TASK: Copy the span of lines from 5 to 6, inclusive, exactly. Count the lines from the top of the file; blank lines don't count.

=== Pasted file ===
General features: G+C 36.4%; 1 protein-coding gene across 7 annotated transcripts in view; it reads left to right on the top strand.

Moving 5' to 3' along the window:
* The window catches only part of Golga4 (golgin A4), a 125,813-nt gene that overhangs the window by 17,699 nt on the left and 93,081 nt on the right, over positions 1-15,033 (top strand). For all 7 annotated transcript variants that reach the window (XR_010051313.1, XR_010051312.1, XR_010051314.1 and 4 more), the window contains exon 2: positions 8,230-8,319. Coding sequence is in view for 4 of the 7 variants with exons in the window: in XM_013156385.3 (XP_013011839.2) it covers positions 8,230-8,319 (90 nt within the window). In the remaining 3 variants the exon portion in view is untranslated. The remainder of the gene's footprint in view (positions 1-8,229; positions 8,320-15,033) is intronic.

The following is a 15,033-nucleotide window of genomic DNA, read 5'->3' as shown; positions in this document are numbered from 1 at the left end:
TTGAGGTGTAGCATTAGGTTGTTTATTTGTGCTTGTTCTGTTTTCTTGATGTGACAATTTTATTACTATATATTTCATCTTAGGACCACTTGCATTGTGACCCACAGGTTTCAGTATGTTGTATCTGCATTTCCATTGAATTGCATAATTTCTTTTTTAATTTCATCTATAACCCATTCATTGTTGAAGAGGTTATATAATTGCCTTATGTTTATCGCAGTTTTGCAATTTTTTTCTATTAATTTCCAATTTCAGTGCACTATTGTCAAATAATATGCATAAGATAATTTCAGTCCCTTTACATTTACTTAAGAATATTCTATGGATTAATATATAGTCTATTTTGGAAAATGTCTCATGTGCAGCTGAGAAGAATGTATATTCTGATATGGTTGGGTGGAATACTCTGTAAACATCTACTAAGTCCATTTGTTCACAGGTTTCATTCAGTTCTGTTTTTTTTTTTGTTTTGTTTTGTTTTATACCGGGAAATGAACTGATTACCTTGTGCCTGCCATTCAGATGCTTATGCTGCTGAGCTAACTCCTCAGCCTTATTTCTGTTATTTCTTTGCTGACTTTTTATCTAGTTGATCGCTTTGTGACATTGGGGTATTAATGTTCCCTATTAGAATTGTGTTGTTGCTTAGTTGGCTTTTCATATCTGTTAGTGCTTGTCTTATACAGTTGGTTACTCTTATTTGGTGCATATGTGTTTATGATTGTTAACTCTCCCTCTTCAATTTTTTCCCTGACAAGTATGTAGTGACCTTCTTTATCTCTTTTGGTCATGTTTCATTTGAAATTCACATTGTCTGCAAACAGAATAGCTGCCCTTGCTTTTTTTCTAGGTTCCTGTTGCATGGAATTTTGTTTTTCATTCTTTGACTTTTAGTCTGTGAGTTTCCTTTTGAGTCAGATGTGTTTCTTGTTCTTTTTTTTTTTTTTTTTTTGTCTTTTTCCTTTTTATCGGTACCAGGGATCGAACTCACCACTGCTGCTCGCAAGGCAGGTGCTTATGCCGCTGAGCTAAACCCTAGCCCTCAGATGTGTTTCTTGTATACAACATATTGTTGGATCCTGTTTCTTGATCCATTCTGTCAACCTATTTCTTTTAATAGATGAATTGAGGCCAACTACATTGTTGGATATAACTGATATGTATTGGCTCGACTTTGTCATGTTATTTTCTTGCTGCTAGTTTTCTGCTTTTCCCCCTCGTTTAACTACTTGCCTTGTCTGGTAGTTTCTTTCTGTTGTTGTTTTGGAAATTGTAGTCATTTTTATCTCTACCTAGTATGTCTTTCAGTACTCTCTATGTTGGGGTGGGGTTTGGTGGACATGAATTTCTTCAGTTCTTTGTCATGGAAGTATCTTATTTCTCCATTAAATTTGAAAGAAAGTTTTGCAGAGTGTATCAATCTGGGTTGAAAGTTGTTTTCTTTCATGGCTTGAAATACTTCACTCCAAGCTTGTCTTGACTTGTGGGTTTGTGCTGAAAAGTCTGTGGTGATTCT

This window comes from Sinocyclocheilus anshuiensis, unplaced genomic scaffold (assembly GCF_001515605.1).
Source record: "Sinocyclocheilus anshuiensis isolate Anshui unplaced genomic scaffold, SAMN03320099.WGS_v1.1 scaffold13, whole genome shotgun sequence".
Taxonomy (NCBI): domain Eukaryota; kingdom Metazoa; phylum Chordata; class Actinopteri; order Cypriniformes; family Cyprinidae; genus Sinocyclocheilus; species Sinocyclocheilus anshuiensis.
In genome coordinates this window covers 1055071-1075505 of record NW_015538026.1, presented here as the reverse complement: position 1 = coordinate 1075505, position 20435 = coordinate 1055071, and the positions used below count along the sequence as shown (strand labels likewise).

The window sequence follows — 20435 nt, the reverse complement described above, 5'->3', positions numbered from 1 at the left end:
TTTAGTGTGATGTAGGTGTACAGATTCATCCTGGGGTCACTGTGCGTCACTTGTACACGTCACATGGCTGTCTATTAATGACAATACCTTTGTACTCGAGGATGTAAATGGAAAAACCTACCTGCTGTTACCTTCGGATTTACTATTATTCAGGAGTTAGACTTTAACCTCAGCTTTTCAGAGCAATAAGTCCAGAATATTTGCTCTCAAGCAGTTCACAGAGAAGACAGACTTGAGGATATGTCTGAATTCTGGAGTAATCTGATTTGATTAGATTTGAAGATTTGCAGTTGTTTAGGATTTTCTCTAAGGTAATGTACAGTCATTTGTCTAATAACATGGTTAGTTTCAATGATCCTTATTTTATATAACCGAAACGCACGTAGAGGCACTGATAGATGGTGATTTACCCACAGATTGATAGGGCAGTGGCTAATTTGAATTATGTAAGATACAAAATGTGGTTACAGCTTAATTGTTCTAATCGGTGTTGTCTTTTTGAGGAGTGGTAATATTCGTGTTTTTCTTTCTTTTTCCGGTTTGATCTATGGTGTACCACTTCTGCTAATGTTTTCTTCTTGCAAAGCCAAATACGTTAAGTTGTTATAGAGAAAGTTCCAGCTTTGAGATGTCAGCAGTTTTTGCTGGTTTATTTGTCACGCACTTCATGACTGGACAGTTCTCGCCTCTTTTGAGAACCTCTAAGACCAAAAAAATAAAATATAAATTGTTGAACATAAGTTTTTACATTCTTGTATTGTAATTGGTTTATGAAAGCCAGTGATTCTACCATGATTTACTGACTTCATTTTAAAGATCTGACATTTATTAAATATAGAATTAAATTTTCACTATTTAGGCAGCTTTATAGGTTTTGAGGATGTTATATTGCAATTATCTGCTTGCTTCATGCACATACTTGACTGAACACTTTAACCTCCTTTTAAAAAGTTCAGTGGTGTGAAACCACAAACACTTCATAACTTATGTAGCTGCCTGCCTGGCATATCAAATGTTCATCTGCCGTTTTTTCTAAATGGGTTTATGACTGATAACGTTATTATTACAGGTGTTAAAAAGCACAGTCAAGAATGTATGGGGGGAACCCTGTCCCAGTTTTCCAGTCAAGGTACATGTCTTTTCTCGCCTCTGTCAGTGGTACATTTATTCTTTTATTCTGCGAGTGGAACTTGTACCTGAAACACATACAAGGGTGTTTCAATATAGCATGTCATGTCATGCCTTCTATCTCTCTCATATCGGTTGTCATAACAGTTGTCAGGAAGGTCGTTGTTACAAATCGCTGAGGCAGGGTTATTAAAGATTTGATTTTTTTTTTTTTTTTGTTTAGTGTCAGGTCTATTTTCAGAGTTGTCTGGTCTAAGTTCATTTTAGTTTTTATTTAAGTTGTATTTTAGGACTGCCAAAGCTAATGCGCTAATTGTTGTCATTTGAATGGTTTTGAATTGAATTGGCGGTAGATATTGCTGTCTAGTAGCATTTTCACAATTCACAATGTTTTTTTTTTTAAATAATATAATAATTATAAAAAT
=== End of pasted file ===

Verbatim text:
TTGAGGTGTAGCATTAGGTTGTTTATTTGTGCTTGTTCTGTTTTCTTGATGTGACAATTTTATTACTATATATTTCATCTTAGGACCACTTGCATTGTGACCCACAGGTTTCAGTATGTTGTATCTGCATTTCCATTGAATTGCATAATTTCTTTTTTAATTTCATCTATAACCCATTCATTGTTGAAGAGGTTATATAATTGCCTTATGTTTATCGCAGTTTTGCAATTTTTTTCTATTAATTTCCAATTTCAGTGCACTATTGTCAAATAATATGCATAAGATAATTTCAGTCCCTTTACATTTACTTAAGAATATTCTATGGATTAATATATAGTCTATTTTGGAAAATGTCTCATGTGCAGCTGAGAAGAATGTATATTCTGATATGGTTGGGTGGAATACTCTGTAAACATCTACTAAGTCCATTTGTTCACAGGTTTCATTCAGTTCTGTTTTTTTTTTTGTTTTGTTTTGTTTTATACCGGGAAATGAACTGATTACCTTGTGCCTGCCATTCAGATGCTTATGCTGCTGAGCTAACTCCTCAGCCTTATTTCTGTTATTTCTTTGCTGACTTTTTATCTAGTTGATCGCTTTGTGACATTGGGGTATTAATGTTCCCTATTAGAATTGTGTTGTTGCTTAGTTGGCTTTTCATATCTGTTAGTGCTTGTCTTATACAGTTGGTTACTCTTATTTGGTGCATATGTGTTTATGATTGTTAACTCTCCCTCTTCAATTTTTTCCCTGACAAGTATGTAGTGACCTTCTTTATCTCTTTTGGTCATGTTTCATTTGAAATTCACATTGTCTGCAAACAGAATAGCTGCCCTTGCTTTTTTTCTAGGTTCCTGTTGCATGGAATTTTGTTTTTCATTCTTTGACTTTTAGTCTGTGAGTTTCCTTTTGAGTCAGATGTGTTTCTTGTTCTTTTTTTTTTTTTTTTTTTGTCTTTTTCCTTTTTATCGGTACCAGGGATCGAACTCACCACTGCTGCTCGCAAGGCAGGTGCTTATGCCGCTGAGCTAAACCCTAGCCCTCAGATGTGTTTCTTGTATACAACATATTGTTGGATCCTGTTTCTTGATCCATTCTGTCAACCTATTTCTTTTAATAGATGAATTGAGGCCAACTACATTGTTGGATATAACTGATATGTATTGGCTCGACTTTGTCATGTTATTTTCTTGCTGCTAGTTTTCTGCTTTTCCCCCTCGTTTAACTACTTGCCTTGTCTGGTAGTTTCTTTCTGTTGTTGTTTTGGAAATTGTAGTCATTTTTATCTCTACCTAGTATGTCTTTCAGTACTCTCTATGTTGGGGTGGGGTTTGGTGGACATGAATTTCTTCAGTTCTTTGTCATGGAAGTATCTTATTTCTCCATTAAATTTGAAAGAAAGTTTTGCAGAGTGTATCAATCTGGGTTGAAAGTTGTTTTCTTTCATGGCTTGAAATACTTCACTCCAAGCTTGTCTTGACTTGTGGGTTTGTGCTGAAAAGTCTGTGGTGATTCT

This window comes from Sinocyclocheilus anshuiensis, unplaced genomic scaffold (assembly GCF_001515605.1).